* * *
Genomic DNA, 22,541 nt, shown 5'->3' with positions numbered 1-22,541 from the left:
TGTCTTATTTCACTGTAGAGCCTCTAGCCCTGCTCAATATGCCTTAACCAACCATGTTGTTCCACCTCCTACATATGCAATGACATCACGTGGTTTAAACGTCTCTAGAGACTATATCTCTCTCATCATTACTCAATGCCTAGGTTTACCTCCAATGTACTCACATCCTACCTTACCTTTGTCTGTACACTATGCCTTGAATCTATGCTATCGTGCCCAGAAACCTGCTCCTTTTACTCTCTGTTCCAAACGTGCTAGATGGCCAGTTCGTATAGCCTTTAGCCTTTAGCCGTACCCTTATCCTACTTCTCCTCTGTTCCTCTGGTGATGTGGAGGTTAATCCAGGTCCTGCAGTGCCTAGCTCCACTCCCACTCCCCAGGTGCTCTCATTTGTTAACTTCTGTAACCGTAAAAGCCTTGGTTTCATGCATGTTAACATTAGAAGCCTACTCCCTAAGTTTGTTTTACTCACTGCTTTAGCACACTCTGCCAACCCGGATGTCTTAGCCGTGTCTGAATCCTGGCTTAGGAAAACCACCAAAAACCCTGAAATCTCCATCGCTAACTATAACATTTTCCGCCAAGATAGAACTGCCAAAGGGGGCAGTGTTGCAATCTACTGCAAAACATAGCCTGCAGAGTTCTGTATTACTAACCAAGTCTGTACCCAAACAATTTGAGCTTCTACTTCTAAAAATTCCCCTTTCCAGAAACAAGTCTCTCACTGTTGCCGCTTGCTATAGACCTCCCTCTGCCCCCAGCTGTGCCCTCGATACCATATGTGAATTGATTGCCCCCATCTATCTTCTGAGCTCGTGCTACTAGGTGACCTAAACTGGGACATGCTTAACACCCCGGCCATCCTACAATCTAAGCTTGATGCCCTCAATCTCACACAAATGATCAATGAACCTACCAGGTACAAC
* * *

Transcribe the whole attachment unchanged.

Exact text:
Genomic DNA, 22,541 nt, shown 5'->3' with positions numbered 1-22,541 from the left:
TGTCTTATTTCACTGTAGAGCCTCTAGCCCTGCTCAATATGCCTTAACCAACCATGTTGTTCCACCTCCTACATATGCAATGACATCACGTGGTTTAAACGTCTCTAGAGACTATATCTCTCTCATCATTACTCAATGCCTAGGTTTACCTCCAATGTACTCACATCCTACCTTACCTTTGTCTGTACACTATGCCTTGAATCTATGCTATCGTGCCCAGAAACCTGCTCCTTTTACTCTCTGTTCCAAACGTGCTAGATGGCCAGTTCGTATAGCCTTTAGCCTTTAGCCGTACCCTTATCCTACTTCTCCTCTGTTCCTCTGGTGATGTGGAGGTTAATCCAGGTCCTGCAGTGCCTAGCTCCACTCCCACTCCCCAGGTGCTCTCATTTGTTAACTTCTGTAACCGTAAAAGCCTTGGTTTCATGCATGTTAACATTAGAAGCCTACTCCCTAAGTTTGTTTTACTCACTGCTTTAGCACACTCTGCCAACCCGGATGTCTTAGCCGTGTCTGAATCCTGGCTTAGGAAAACCACCAAAAACCCTGAAATCTCCATCGCTAACTATAACATTTTCCGCCAAGATAGAACTGCCAAAGGGGGCAGTGTTGCAATCTACTGCAAAACATAGCCTGCAGAGTTCTGTATTACTAACCAAGTCTGTACCCAAACAATTTGAGCTTCTACTTCTAAAAATTCCCCTTTCCAGAAACAAGTCTCTCACTGTTGCCGCTTGCTATAGACCTCCCTCTGCCCCCAGCTGTGCCCTCGATACCATATGTGAATTGATTGCCCCCATCTATCTTCTGAGCTCGTGCTACTAGGTGACCTAAACTGGGACATGCTTAACACCCCGGCCATCCTACAATCTAAGCTTGATGCCCTCAATCTCACACAAATGATCAATGAACCTACCAGGTACAAC